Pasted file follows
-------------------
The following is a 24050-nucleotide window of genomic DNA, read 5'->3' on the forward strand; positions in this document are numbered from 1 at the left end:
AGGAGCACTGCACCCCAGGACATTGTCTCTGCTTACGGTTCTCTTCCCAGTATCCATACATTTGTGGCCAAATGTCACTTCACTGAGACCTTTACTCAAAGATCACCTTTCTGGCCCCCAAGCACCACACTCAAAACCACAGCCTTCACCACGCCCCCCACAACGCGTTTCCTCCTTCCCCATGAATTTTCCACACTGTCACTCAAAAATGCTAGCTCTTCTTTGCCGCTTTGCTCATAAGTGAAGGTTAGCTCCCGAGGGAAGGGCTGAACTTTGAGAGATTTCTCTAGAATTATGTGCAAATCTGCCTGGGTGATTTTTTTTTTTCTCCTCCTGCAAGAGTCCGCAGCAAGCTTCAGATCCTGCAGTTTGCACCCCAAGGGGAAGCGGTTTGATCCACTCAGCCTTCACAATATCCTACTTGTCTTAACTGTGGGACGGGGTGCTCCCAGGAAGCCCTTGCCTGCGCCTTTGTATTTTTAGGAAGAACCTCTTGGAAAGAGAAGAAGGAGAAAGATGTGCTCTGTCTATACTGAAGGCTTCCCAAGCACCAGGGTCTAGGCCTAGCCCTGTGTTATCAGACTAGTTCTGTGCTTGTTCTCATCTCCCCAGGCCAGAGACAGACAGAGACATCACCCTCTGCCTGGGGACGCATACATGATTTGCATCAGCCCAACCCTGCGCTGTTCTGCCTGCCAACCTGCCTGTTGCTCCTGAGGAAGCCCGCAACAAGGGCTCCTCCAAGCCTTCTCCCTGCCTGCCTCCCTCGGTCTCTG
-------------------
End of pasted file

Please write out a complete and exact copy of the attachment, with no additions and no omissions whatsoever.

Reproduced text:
The following is a 24050-nucleotide window of genomic DNA, read 5'->3' on the forward strand; positions in this document are numbered from 1 at the left end:
AGGAGCACTGCACCCCAGGACATTGTCTCTGCTTACGGTTCTCTTCCCAGTATCCATACATTTGTGGCCAAATGTCACTTCACTGAGACCTTTACTCAAAGATCACCTTTCTGGCCCCCAAGCACCACACTCAAAACCACAGCCTTCACCACGCCCCCCACAACGCGTTTCCTCCTTCCCCATGAATTTTCCACACTGTCACTCAAAAATGCTAGCTCTTCTTTGCCGCTTTGCTCATAAGTGAAGGTTAGCTCCCGAGGGAAGGGCTGAACTTTGAGAGATTTCTCTAGAATTATGTGCAAATCTGCCTGGGTGATTTTTTTTTTTCTCCTCCTGCAAGAGTCCGCAGCAAGCTTCAGATCCTGCAGTTTGCACCCCAAGGGGAAGCGGTTTGATCCACTCAGCCTTCACAATATCCTACTTGTCTTAACTGTGGGACGGGGTGCTCCCAGGAAGCCCTTGCCTGCGCCTTTGTATTTTTAGGAAGAACCTCTTGGAAAGAGAAGAAGGAGAAAGATGTGCTCTGTCTATACTGAAGGCTTCCCAAGCACCAGGGTCTAGGCCTAGCCCTGTGTTATCAGACTAGTTCTGTGCTTGTTCTCATCTCCCCAGGCCAGAGACAGACAGAGACATCACCCTCTGCCTGGGGACGCATACATGATTTGCATCAGCCCAACCCTGCGCTGTTCTGCCTGCCAACCTGCCTGTTGCTCCTGAGGAAGCCCGCAACAAGGGCTCCTCCAAGCCTTCTCCCTGCCTGCCTCCCTCGGTCTCTG